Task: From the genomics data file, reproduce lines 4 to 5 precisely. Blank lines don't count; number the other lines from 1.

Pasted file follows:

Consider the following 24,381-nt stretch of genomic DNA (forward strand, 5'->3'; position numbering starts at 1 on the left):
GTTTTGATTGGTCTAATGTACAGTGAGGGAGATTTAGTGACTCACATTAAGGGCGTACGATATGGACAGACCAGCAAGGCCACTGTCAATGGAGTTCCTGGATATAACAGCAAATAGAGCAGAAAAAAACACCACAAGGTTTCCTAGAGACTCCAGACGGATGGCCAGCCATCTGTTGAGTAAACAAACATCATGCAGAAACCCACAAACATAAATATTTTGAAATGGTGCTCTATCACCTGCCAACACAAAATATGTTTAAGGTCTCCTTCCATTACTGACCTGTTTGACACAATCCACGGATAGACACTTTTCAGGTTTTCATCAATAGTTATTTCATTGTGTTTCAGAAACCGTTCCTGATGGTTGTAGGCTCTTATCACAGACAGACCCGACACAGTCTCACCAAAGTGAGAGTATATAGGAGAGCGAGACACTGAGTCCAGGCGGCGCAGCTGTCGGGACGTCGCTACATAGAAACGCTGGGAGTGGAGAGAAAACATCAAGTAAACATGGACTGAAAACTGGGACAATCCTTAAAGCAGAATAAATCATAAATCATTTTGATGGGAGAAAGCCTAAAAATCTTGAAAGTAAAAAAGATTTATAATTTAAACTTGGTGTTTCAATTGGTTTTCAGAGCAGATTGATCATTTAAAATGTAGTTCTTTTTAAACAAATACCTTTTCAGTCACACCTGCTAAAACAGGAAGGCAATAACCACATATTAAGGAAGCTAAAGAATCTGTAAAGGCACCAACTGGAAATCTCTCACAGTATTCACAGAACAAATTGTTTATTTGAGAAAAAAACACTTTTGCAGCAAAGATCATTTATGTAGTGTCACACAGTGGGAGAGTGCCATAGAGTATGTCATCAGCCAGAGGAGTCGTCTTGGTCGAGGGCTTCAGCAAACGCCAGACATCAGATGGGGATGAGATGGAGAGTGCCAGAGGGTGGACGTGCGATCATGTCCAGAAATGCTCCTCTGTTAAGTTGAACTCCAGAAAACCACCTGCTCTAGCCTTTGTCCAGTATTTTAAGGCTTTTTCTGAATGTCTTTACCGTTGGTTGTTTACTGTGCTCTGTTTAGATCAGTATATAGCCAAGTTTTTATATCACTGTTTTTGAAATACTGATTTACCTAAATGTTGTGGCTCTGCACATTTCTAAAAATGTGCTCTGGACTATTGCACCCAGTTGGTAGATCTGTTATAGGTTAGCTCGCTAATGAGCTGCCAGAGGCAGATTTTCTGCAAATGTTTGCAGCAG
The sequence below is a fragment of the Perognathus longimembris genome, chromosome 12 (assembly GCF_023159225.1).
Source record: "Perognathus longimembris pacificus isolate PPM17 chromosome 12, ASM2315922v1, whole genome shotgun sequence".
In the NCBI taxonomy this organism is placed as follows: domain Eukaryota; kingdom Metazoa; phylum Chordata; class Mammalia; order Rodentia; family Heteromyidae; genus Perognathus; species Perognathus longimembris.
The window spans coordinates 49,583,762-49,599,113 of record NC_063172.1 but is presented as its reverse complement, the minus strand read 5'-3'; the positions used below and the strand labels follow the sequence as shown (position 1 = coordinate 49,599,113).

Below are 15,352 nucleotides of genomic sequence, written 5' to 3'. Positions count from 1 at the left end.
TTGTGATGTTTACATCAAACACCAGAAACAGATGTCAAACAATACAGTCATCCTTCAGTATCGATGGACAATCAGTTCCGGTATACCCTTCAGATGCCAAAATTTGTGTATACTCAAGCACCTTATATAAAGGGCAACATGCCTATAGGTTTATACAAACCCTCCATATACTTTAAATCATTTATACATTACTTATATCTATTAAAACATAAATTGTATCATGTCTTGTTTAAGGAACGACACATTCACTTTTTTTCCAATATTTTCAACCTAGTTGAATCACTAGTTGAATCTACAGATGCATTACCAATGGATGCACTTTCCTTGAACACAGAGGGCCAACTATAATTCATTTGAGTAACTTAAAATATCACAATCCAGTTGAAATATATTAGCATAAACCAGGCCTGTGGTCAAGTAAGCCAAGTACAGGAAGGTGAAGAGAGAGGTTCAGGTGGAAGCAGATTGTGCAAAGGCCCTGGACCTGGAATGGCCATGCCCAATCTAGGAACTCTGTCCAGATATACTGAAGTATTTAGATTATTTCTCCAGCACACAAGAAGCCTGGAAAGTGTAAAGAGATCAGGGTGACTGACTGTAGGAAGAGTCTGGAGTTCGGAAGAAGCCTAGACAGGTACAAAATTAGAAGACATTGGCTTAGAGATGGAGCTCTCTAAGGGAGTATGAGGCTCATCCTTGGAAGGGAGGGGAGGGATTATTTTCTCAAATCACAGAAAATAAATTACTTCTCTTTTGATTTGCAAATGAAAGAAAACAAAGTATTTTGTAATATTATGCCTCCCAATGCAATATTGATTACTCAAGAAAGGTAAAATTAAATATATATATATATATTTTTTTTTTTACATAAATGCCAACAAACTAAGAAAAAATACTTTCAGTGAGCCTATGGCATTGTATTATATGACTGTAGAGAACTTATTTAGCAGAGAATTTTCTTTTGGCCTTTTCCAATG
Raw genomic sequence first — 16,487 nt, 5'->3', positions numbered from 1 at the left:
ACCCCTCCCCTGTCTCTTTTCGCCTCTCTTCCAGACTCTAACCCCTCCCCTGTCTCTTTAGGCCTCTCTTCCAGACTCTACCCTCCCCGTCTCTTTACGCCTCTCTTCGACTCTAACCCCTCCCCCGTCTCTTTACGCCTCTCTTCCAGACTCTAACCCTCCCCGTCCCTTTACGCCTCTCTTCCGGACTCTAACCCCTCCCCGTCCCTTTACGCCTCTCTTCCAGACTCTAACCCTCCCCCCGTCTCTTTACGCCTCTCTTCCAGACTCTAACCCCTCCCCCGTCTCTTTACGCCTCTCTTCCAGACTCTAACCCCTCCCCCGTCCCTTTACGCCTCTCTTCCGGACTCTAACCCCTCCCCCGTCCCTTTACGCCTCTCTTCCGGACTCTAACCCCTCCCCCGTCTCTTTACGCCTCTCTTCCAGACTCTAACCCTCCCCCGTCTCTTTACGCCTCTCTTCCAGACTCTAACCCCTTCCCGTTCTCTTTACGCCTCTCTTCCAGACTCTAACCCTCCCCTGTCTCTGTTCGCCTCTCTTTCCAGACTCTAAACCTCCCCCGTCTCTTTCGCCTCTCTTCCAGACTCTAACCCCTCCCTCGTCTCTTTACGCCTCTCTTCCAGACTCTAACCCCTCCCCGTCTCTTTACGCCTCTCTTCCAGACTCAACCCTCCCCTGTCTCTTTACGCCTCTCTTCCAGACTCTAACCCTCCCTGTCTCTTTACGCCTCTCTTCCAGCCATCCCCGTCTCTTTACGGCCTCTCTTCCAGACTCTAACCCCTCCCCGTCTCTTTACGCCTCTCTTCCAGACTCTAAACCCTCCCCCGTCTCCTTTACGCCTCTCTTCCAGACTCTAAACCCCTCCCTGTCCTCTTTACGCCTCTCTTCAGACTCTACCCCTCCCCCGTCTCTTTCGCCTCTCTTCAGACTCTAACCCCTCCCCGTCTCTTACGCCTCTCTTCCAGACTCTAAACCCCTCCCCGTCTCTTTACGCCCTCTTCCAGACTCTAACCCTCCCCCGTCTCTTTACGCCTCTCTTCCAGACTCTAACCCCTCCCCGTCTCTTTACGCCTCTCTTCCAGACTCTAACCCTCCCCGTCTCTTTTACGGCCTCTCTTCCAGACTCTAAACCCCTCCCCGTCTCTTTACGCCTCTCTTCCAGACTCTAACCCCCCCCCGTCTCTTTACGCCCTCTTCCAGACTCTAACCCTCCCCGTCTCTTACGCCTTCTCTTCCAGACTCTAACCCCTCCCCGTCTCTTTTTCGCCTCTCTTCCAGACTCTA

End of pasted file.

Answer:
Source record: "Perognathus longimembris pacificus isolate PPM17 chromosome 12, ASM2315922v1, whole genome shotgun sequence".
In the NCBI taxonomy this organism is placed as follows: domain Eukaryota; kingdom Metazoa; phylum Chordata; class Mammalia; order Rodentia; family Heteromyidae; genus Perognathus; species Perognathus longimembris.